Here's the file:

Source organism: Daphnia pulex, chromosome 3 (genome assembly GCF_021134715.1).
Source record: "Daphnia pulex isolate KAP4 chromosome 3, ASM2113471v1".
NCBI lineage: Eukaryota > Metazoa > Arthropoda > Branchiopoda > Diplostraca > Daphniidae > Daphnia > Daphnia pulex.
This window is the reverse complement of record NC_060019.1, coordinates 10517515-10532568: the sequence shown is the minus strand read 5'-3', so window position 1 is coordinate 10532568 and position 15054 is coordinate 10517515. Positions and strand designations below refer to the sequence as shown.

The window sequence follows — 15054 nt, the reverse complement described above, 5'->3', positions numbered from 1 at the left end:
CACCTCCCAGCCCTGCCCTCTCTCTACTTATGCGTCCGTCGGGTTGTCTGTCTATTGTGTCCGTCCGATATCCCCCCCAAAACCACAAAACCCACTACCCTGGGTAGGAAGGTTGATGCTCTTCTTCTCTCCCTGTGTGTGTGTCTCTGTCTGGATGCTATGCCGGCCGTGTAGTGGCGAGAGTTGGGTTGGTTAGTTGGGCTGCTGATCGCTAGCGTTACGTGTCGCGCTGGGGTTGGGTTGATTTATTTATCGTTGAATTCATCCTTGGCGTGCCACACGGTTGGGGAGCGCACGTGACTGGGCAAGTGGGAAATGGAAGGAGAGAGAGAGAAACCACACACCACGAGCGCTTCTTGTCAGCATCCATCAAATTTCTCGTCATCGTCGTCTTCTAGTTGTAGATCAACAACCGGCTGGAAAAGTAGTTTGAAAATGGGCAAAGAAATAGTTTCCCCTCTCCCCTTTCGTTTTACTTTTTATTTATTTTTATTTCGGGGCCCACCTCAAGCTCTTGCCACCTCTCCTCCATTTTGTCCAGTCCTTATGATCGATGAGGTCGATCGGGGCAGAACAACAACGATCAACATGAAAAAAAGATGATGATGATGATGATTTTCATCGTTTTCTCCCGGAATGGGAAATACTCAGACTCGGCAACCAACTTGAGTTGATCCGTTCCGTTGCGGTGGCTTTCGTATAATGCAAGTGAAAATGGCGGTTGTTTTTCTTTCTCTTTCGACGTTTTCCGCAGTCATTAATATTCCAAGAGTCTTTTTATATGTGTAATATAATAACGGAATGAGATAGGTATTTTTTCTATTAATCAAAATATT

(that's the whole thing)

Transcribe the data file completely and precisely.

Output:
Source organism: Daphnia pulex, chromosome 3 (genome assembly GCF_021134715.1).
Source record: "Daphnia pulex isolate KAP4 chromosome 3, ASM2113471v1".
NCBI lineage: Eukaryota > Metazoa > Arthropoda > Branchiopoda > Diplostraca > Daphniidae > Daphnia > Daphnia pulex.
This window is the reverse complement of record NC_060019.1, coordinates 10517515-10532568: the sequence shown is the minus strand read 5'-3', so window position 1 is coordinate 10532568 and position 15054 is coordinate 10517515. Positions and strand designations below refer to the sequence as shown.

The window sequence follows — 15054 nt, the reverse complement described above, 5'->3', positions numbered from 1 at the left end:
CACCTCCCAGCCCTGCCCTCTCTCTACTTATGCGTCCGTCGGGTTGTCTGTCTATTGTGTCCGTCCGATATCCCCCCCAAAACCACAAAACCCACTACCCTGGGTAGGAAGGTTGATGCTCTTCTTCTCTCCCTGTGTGTGTGTCTCTGTCTGGATGCTATGCCGGCCGTGTAGTGGCGAGAGTTGGGTTGGTTAGTTGGGCTGCTGATCGCTAGCGTTACGTGTCGCGCTGGGGTTGGGTTGATTTATTTATCGTTGAATTCATCCTTGGCGTGCCACACGGTTGGGGAGCGCACGTGACTGGGCAAGTGGGAAATGGAAGGAGAGAGAGAGAAACCACACACCACGAGCGCTTCTTGTCAGCATCCATCAAATTTCTCGTCATCGTCGTCTTCTAGTTGTAGATCAACAACCGGCTGGAAAAGTAGTTTGAAAATGGGCAAAGAAATAGTTTCCCCTCTCCCCTTTCGTTTTACTTTTTATTTATTTTTATTTCGGGGCCCACCTCAAGCTCTTGCCACCTCTCCTCCATTTTGTCCAGTCCTTATGATCGATGAGGTCGATCGGGGCAGAACAACAACGATCAACATGAAAAAAAGATGATGATGATGATGATTTTCATCGTTTTCTCCCGGAATGGGAAATACTCAGACTCGGCAACCAACTTGAGTTGATCCGTTCCGTTGCGGTGGCTTTCGTATAATGCAAGTGAAAATGGCGGTTGTTTTTCTTTCTCTTTCGACGTTTTCCGCAGTCATTAATATTCCAAGAGTCTTTTTATATGTGTAATATAATAACGGAATGAGATAGGTATTTTTTCTATTAATCAAAATATT